With Android Oreo, Google included a file manager tucked within the Downloads app. The app is limited in what it can do, but still fills a much-needed hole. Google has taken this one step further recently to fill another gap in Android with a tool that allows users to not only free up storage space, but back files up to the cloud and share those files with other smartphones.
Files Go is a key component to the Android Oreo 8.1 Go edition, a slimmed down version of Android used on lower powered devices in developing nations. If you've been searching for a new file manager for Android, Files Go could fill that need.
Files Go offers a few extra features you might not find in other, similar apps:
- Direct access to downloads, received files, apps, images, documents
- Offers suggestions for freeing space on your device
- Can move files to SD cards (if available)
- Share files to other Files Go user
- Encrypted file sharing
Let's install and use this new app to see if it does what it promises.
Files Go can be installed on any device running Android 5 or greater. The installation is simple:
- Open the Google Play Store on your device
- Search for Files Go
- Locate and tap the entry by Google
- Tap Install
- Allow the installation to complete
You should now see a launcher for Files Go on your home screen or in your App Drawer, or both. Tap the launcher to open the app.
From the main window (Figure A), you can take care of most everything you need.
The first thing Files Go will offer is to locate unused apps. Tap GET STARTED and the app will require you to enable Permit usage access. When prompted tap GO TO SETTINGS, tap Files Go (Figure B), and then tap the On/Off slider to the On position.
Once you've done that, tap the back button until you return to the Files Go app. The Unused apps section should now display how much space it can free up by deleting unused apps (in my case 464MB). Tap the entry, select the unused apps you're okay deleting, and then tap UNINSTALL.
You'll find the Large files section can free up more space on your device. In my case, 3.48GB.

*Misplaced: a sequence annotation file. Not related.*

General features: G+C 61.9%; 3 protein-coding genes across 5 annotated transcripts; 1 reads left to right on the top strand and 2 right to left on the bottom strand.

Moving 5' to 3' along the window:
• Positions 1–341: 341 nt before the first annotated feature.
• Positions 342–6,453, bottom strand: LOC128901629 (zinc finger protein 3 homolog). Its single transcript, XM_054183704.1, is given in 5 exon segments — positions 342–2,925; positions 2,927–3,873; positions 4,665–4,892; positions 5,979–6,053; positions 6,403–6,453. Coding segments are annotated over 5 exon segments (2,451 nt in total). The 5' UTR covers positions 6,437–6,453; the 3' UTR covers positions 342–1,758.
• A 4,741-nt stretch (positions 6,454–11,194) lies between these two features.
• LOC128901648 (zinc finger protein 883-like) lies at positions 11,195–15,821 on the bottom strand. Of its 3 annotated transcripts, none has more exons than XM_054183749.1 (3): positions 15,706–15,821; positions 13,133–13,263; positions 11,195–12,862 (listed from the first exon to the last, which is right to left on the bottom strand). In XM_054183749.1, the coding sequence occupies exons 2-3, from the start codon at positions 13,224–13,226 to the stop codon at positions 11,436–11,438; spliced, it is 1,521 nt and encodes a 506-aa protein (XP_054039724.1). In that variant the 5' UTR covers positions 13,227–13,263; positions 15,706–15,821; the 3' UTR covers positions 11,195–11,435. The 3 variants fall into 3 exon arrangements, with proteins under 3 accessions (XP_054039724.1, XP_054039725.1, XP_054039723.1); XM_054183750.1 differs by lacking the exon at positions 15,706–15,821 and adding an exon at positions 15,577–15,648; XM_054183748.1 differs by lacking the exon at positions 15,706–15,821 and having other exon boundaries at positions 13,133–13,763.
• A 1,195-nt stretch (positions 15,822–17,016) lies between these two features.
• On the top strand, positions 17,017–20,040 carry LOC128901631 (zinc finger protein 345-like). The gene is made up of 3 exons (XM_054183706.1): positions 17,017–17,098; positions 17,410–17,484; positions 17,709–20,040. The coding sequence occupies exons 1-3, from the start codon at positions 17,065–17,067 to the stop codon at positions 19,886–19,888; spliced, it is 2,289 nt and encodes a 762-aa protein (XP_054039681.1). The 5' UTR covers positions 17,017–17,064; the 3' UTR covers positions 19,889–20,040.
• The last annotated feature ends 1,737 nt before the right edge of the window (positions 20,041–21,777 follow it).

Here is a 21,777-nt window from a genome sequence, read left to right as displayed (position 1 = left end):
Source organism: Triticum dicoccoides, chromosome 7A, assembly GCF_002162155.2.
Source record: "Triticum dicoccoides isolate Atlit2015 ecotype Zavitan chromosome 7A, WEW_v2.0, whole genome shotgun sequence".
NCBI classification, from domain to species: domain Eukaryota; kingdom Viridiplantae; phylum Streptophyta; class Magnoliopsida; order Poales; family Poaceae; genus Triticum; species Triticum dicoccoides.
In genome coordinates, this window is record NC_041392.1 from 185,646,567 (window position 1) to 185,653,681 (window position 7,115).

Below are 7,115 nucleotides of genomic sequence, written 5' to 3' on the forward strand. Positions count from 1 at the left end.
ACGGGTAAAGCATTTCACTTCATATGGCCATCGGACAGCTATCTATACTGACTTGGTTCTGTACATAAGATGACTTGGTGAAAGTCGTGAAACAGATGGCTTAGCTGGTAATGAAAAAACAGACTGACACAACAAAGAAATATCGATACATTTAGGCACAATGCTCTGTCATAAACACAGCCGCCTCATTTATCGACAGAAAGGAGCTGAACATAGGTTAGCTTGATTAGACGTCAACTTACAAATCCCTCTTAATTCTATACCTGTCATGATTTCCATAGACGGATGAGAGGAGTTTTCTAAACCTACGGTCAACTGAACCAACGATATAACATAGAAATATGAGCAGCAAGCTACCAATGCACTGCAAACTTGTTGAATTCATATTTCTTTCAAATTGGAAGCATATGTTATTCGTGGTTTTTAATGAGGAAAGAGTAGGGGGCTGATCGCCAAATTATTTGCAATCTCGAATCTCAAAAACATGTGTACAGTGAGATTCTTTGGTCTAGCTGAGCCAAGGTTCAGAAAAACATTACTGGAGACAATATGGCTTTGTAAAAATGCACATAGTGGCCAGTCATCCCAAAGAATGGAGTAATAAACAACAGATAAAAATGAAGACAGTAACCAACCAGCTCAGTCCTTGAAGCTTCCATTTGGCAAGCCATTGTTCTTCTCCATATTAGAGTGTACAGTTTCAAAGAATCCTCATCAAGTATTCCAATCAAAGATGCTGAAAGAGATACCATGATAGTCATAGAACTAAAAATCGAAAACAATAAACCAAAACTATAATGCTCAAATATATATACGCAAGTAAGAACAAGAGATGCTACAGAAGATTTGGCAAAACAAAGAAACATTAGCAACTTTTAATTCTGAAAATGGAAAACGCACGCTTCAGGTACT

Sharing files to other Files Go users
Let's walk through the process of sharing files through Files Go. This can be handy in a situation where you need to quickly transfer a file to another user's device, without having to go through the process of sending it via email or a messaging app. In other words, the shared file is transferred directly to an easily accessed folder within the device's internal storage. If you tap the Files tab (bottom of the app window), you gain access to the Files Go file manager. In order to make this work, you must allow the app access to various settings (including modify system settings). From the Files window tap the SEND button (Figure C) and the app will walk you through the process of enabling the necessary permissions.
After all permissions are granted, you will be asked for your name so other users can recognize you. Type a name and tap NEXT. Files Go will then prompt you to have your friend open the app and tap Receive. When the app finds the user, it will display in the window (Figure D). Tap the user and they will then be prompted to okay the connection.
With the connection made, Files Go will open to a list of files. Locate and select the file you want to transfer and then tap the Send button. The file will be saved on the receiver's device and appear in the Received files tab in the File manager.
Saving files to your cloud account
From within the File manager, you can also select a file and then share it directly to your Google Drive account, by means of the built-in Android sharing mechanism. This makes it really easy to transfer files from internal storage to your cloud account.
To do this, open up the File Manager tab, locate the file to be uploaded, tap the sharing button, and then tap the Drive icon.
Makes cleaning and sharing easy
And that's the gist of using Files Go. It's a fairly quick means to clearing up space on your device, backing up, and sharing files with other Files Go users. This isn't a deal breaking app, but does make clearing out and sharing files pretty easy—something every Android user can appreciate.
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Jack Wallen is an award-winning writer for TechRepublic and Linux.com. He’s an avid promoter of open source and the voice of The Android Expert. For more news about Jack Wallen, visit his website jackwallen.com.